Despite court battles, public feuds, bungled meetings and rescinded efforts associated with a controversial annexation, the Town of Hideout appears to be making a last-ditch effort to reach across county lines and annex a large portion of land without Summit County’s consent.
Hideout’s attorneys filed a request with the 4th District Court on Tuesday giving the judge notice of the town’s “opportunity to re-initiate the annexation process” despite the fact that, last week, the Utah Legislature repealed the law allowing the annexation in the first place.
Even though the repeal bill had two-thirds majority support that could allow it to take effect immediately upon the governor’s signature, it lacked the language that would trigger that and will not become law for 60 days.
Sponsoring Rep. Calvin Musselman, R-West Haven, said the repeal didn’t include language triggering immediate force of law, “in order for it to be fair to all parties involved.”
Hideout is apparently taking advantage of that window to push the annexation through before the repeal goes into effect.
Summit County officials are annoyed, to put it mildly.
“Summit County implores this Court to restore sanity, rules, and procedure to this dynamic created by Hideout,” the county’s attorneys wrote in a motion filed shortly after Hideout submitted its notice.
Daniel Dansie, attorney for the Town of Hideout, said he “wasn’t in a position to comment” about the latest annexation effort and referred The Salt Lake Tribune to Mayor Philip Rubin. As of Wednesday afternoon, Rubin had not responded to interview requests.
It has been a hard-luck month for Hideout. First, a judge slapped the town with a temporary restraining order after Summit County filed a lawsuit claiming the annexation effort was unlawful and tainted with secret dealings. Then the Town Council attempted to hold a digital public hearing on the annexation, but a Zoom meeting flub didn’t allow full public participation. The led the council to withdraw its annexation resolution on Aug. 14 since the canceled meeting meant they hadn’t followed the proper public process.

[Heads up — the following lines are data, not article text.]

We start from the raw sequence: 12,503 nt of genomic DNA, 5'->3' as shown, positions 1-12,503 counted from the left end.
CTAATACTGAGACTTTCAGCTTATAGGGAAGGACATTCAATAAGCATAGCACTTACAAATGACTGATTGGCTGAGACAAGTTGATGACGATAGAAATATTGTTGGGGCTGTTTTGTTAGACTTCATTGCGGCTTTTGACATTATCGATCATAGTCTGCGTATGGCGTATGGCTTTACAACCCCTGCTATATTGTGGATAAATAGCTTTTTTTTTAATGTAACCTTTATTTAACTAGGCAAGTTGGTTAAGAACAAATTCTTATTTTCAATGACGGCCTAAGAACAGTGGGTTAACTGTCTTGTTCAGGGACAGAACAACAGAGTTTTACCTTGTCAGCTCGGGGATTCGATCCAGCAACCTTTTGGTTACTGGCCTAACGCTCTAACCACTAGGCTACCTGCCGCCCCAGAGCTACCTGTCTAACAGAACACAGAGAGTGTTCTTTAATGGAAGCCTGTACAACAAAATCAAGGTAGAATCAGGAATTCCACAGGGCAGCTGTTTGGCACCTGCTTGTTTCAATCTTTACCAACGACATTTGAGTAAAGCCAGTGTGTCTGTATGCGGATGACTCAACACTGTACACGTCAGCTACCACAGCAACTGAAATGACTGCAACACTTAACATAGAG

The court was supposed to hold a hearing on whether Hideout’s temporary restraining order would become a preliminary injunction on Aug. 17, but it has since been postponed until Sept. 3.
On Aug. 20, with a super-majority vote, the Utah Legislature rescinded a provision that opened the door for Hideout’s annexation. HB359 had initially been drafted during the 2020 General Session to address an issue in Weber County. A lobbyist made some last-minute changes to the bill, empowering Hideout to incorporate the parcels without Summit County’s approval.
“Hindsight is 20-20,” said Musselman, the sponsoring lawmaker. “We didn’t recognize the full ramifications of it.”
Summit County leaders, though, said the Legislature set the record straight during last week’s action on the repeal bill.
“[Lawmakers] made a very clear statement that the misrepresentations that created the original law allowing Hideout to do this was not their intent,” said Summit County Manager Tom Fisher. “So by Hideout going forward, they are not following the intent of the Legislature.”
On the same day as the Legislature’s repeal, in HB6007, Hideout Council member Kurt Shadle resigned. A Summit County attorney also emailed a Hideout attorney, advising him that the town’s temporary restraining order was still in effect and that any efforts “to proceed with its hostile annexation ... will be pursued by Summit County as contempt of court.”
Hideout’s attorney replied that it would be “impossible” for the town to violate the order, since the council withdrew its annexation resolution.
Four days later, Mayor Rubin emailed Summit County notice of a public meeting where the Town Council intended to consider the annexation again. After a few hours, the mayor canceled the meeting but didn’t walk back the council’s intentions to annex.
The town’s recent court request outlines its legal reasoning for moving forward with incorporating the Summit County parcels despite recent court orders and snafus.
It claims that the temporary restraining order expired Aug. 18, after the judge rescheduled the injunction hearing because “Hideout has not consented to its extension.” It also claims that the restraining order only applied to the town’s withdrawn annexation resolution, which makes the order moot.
The 4th District judge in the case has yet to weigh in.
The Summit County parcels the Town Council wants to add to Hideout include 655 acres of an area called Richardson Flat, where developers Nate Brockbank and Josh Romney intend to add dense commercial and residential development.
The county has adopted zoning rules that keep the area rural to help counterbalance urban development in Park City and Snyderville Basin.
“To allow a city from across a county border that has no obligation to follow any of that … we would not be representing our citizens well if we did not take steps to try and prevent the annexation,” Fisher said.
Editor’s note: 4:58 p.m. Thursday, Aug. 27. This story has been updated to add comments from sponsoring Rep. Calvin Musselman.
Editor’s note: 7:10 p.m. Thursday, Aug. 27. This story has been updated to reflect that Summit County did not reject plans from developers or any application they made.